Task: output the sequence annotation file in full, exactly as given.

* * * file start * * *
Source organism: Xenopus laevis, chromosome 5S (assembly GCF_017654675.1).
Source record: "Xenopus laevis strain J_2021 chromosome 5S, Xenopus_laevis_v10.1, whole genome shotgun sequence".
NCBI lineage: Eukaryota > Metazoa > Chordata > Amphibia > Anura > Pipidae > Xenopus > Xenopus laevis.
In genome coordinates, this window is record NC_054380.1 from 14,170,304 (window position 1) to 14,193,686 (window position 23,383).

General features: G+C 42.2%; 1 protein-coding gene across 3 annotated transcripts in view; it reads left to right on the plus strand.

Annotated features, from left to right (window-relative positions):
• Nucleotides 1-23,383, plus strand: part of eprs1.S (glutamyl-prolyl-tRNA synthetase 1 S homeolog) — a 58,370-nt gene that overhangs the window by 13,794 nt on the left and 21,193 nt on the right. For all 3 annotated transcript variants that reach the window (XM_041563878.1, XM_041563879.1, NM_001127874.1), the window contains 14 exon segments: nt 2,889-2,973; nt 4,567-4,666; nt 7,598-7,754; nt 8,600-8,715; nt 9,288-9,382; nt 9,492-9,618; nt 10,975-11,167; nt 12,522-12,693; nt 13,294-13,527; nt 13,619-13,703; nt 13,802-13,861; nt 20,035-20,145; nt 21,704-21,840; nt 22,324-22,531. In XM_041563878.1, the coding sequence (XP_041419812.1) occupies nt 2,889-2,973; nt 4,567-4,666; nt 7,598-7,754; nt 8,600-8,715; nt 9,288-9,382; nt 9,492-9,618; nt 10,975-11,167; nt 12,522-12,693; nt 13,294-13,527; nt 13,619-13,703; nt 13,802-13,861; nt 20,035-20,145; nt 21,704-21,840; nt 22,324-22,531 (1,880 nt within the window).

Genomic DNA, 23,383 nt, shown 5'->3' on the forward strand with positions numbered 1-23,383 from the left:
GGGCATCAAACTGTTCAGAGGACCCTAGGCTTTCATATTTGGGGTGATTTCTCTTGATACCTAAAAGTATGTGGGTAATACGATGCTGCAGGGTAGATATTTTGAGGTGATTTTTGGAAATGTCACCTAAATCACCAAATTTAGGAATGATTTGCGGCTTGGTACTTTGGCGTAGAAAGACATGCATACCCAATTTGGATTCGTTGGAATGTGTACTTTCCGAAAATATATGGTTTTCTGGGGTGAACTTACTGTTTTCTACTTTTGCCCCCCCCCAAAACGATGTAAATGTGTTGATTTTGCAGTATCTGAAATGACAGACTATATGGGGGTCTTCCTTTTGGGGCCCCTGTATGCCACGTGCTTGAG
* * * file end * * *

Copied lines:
Source organism: Xenopus laevis, chromosome 5S (assembly GCF_017654675.1).
Source record: "Xenopus laevis strain J_2021 chromosome 5S, Xenopus_laevis_v10.1, whole genome shotgun sequence".
NCBI lineage: Eukaryota > Metazoa > Chordata > Amphibia > Anura > Pipidae > Xenopus > Xenopus laevis.
In genome coordinates, this window is record NC_054380.1 from 14,170,304 (window position 1) to 14,193,686 (window position 23,383).

General features: G+C 42.2%; 1 protein-coding gene across 3 annotated transcripts in view; it reads left to right on the plus strand.

Annotated features, from left to right (window-relative positions):
• Nucleotides 1-23,383, plus strand: part of eprs1.S (glutamyl-prolyl-tRNA synthetase 1 S homeolog) — a 58,370-nt gene that overhangs the window by 13,794 nt on the left and 21,193 nt on the right. For all 3 annotated transcript variants that reach the window (XM_041563878.1, XM_041563879.1, NM_001127874.1), the window contains 14 exon segments: nt 2,889-2,973; nt 4,567-4,666; nt 7,598-7,754; nt 8,600-8,715; nt 9,288-9,382; nt 9,492-9,618; nt 10,975-11,167; nt 12,522-12,693; nt 13,294-13,527; nt 13,619-13,703; nt 13,802-13,861; nt 20,035-20,145; nt 21,704-21,840; nt 22,324-22,531. In XM_041563878.1, the coding sequence (XP_041419812.1) occupies nt 2,889-2,973; nt 4,567-4,666; nt 7,598-7,754; nt 8,600-8,715; nt 9,288-9,382; nt 9,492-9,618; nt 10,975-11,167; nt 12,522-12,693; nt 13,294-13,527; nt 13,619-13,703; nt 13,802-13,861; nt 20,035-20,145; nt 21,704-21,840; nt 22,324-22,531 (1,880 nt within the window).

Genomic DNA, 23,383 nt, shown 5'->3' on the forward strand with positions numbered 1-23,383 from the left:
GGGCATCAAACTGTTCAGAGGACCCTAGGCTTTCATATTTGGGGTGATTTCTCTTGATACCTAAAAGTATGTGGGTAATACGATGCTGCAGGGTAGATATTTTGAGGTGATTTTTGGAAATGTCACCTAAATCACCAAATTTAGGAATGATTTGCGGCTTGGTACTTTGGCGTAGAAAGACATGCATACCCAATTTGGATTCGTTGGAATGTGTACTTTCCGAAAATATATGGTTTTCTGGGGTGAACTTACTGTTTTCTACTTTTGCCCCCCCCCAAAACGATGTAAATGTGTTGATTTTGCAGTATCTGAAATGACAGACTATATGGGGGTCTTCCTTTTGGGGCCCCTGTATGCCACGTGCTTGAG